text
 
banner

Gender Identity: A New Challenge For Schools

[July 22, 2013]  Recently, a first-grader in Colorado who was born a boy but identifies as a girl was awarded the right to use a girls’ restroom at school.  In its decision, the Colorado Division of Civil Rights noted that the school’s prohibition on the first-grader’s use of the girls’ restroom had created an environment that was “objectively and subjectively hostile, intimidating or offensive.”  Similar cases have surfaced across the country.  For example, the Maine Supreme Judicial Court recently heard a similar case: the question was whether a boy who identifies as a girl is entitled to use a girls’ restroom at school, under Maine’s human rights law.

As these cases illustrate, gender identity issues at schools can create both practical and legal challenges.  Some of the questions that consistently arise in these cases are: which bathroom can the student use? Which pronoun should be used when referring to the student who is of one gender, but identifies with another?  School policies and practices that do not properly address gender identity issues can expose schools to potential legal liability.  At least thirteen states (i.e., California, Colorado, Illinois, Iowa, Maine, Maryland, Massachusetts, Minnesota, New Jersey, North Carolina, Oregon, Vermont, and Washington) and the District of Columbia have passed laws that specifically prohibit bullying, harassment, intimidation or discrimination on the basis of gender identity in schools.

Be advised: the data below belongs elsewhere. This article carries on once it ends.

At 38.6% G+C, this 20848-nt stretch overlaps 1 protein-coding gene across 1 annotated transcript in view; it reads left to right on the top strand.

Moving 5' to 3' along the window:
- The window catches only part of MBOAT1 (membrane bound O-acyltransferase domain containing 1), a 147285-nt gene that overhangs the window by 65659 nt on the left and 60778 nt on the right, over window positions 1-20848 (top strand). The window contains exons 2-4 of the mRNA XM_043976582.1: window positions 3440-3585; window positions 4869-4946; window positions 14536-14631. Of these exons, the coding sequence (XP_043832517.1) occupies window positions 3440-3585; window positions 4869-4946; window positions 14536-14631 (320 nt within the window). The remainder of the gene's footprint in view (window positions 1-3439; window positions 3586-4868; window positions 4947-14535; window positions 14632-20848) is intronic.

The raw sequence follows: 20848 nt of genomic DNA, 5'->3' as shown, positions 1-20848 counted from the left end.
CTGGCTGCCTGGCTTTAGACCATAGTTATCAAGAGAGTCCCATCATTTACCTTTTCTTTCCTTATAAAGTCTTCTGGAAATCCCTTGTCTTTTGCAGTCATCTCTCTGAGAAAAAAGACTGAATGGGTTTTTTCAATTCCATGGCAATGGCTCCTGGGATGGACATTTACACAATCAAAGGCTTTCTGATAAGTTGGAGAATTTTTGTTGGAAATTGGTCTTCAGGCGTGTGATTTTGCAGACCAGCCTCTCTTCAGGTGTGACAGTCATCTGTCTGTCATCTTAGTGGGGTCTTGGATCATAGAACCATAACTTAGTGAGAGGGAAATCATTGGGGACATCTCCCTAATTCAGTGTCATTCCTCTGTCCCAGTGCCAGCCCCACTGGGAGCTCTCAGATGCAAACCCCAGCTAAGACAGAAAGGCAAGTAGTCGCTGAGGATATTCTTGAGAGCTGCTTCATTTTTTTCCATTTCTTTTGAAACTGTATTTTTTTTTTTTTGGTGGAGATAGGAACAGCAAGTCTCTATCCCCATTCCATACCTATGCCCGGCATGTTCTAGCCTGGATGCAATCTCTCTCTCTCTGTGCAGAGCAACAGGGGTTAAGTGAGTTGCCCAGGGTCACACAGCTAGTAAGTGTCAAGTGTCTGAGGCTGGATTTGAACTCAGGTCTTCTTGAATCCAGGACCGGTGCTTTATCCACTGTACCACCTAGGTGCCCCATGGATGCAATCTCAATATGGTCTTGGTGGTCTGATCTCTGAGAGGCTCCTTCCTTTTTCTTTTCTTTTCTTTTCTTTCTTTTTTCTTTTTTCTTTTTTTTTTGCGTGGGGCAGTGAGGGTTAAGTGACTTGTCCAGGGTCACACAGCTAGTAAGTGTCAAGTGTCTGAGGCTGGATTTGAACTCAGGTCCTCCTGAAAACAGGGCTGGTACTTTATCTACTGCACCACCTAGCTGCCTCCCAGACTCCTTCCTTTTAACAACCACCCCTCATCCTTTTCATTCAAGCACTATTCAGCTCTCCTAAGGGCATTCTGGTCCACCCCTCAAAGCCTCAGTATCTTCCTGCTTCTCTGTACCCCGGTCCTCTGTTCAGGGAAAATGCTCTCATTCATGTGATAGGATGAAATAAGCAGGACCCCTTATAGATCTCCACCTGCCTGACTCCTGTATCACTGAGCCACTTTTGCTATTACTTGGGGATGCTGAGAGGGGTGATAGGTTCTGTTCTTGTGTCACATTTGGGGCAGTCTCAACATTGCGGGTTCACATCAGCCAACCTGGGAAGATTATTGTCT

We recommend that schools carefully evaluate applicable laws in the school’s jurisdiction.  We also recommend that schools update their policies related to anti-discrimination, anti-bullying and anti-harassment to account for potential gender identity issues.

Please do not hesitate to contact us if you have any questions regarding gender identity issues or the applicable state law that governs your policies and practices related to gender identity.

Will Hannum Weighs In On How To Draw The Line Between Tough Management And Harassment

[November 8, 2012] William E. Hannum III was featured in Dawn Lomer’s November i-Sight blog article on “How To Draw the Line Between Tough Management and Harassment.”  Click here to read Will’s recommendations for determining the difference between harsh management practices and harassing behavior, and view some examples of negative impacts of risky management styles.

Effective Harassment Policies And Practices Can Be An Employer’s Best Defense

With all of the cautionary tales about what can happen when employers don’t comply with employment laws, it is nice to hear about an employer whose compliance was rewarded. In Wilson v. Moulison North Corp., a recent opinion by the United States Court of Appeals for the First Circuit, the Court affirmed summary judgment for an employer that took appropriate precautions to prevent harassment in the workplace. In Wilson, the Court found that the employer had an appropriate policy against harassment, followed its policy, and as such, could not be found liable for the harassment of an employee.  Read more.